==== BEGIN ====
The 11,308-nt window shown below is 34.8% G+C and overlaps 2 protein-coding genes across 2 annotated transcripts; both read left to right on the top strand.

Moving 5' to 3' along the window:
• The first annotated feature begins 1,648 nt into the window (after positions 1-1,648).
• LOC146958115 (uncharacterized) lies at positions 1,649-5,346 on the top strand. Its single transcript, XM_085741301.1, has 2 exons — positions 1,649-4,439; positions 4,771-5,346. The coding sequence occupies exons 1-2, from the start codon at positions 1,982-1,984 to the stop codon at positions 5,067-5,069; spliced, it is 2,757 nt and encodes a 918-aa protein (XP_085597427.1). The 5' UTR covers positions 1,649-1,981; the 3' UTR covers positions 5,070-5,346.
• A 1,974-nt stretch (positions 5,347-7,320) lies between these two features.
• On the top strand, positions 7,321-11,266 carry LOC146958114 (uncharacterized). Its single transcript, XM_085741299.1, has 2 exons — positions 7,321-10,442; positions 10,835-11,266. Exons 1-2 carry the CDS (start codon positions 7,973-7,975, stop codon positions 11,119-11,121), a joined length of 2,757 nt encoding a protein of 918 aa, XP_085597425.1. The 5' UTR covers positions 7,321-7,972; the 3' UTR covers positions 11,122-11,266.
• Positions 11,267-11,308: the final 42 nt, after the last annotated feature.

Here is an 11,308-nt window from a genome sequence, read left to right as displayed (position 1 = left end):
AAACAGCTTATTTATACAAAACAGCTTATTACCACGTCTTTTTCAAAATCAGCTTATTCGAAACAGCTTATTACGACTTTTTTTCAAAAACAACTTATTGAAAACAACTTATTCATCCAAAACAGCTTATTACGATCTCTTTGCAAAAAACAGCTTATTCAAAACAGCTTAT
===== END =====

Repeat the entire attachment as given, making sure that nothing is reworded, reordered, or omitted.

The 11,308-nt window shown below is 34.8% G+C and overlaps 2 protein-coding genes across 2 annotated transcripts; both read left to right on the top strand.

Moving 5' to 3' along the window:
• The first annotated feature begins 1,648 nt into the window (after positions 1-1,648).
• LOC146958115 (uncharacterized) lies at positions 1,649-5,346 on the top strand. Its single transcript, XM_085741301.1, has 2 exons — positions 1,649-4,439; positions 4,771-5,346. The coding sequence occupies exons 1-2, from the start codon at positions 1,982-1,984 to the stop codon at positions 5,067-5,069; spliced, it is 2,757 nt and encodes a 918-aa protein (XP_085597427.1). The 5' UTR covers positions 1,649-1,981; the 3' UTR covers positions 5,070-5,346.
• A 1,974-nt stretch (positions 5,347-7,320) lies between these two features.
• On the top strand, positions 7,321-11,266 carry LOC146958114 (uncharacterized). Its single transcript, XM_085741299.1, has 2 exons — positions 7,321-10,442; positions 10,835-11,266. Exons 1-2 carry the CDS (start codon positions 7,973-7,975, stop codon positions 11,119-11,121), a joined length of 2,757 nt encoding a protein of 918 aa, XP_085597425.1. The 5' UTR covers positions 7,321-7,972; the 3' UTR covers positions 11,122-11,266.
• Positions 11,267-11,308: the final 42 nt, after the last annotated feature.

Here is an 11,308-nt window from a genome sequence, read left to right as displayed (position 1 = left end):
AAACAGCTTATTTATACAAAACAGCTTATTACCACGTCTTTTTCAAAATCAGCTTATTCGAAACAGCTTATTACGACTTTTTTTCAAAAACAACTTATTGAAAACAACTTATTCATCCAAAACAGCTTATTACGATCTCTTTGCAAAAAACAGCTTATTCAAAACAGCTTAT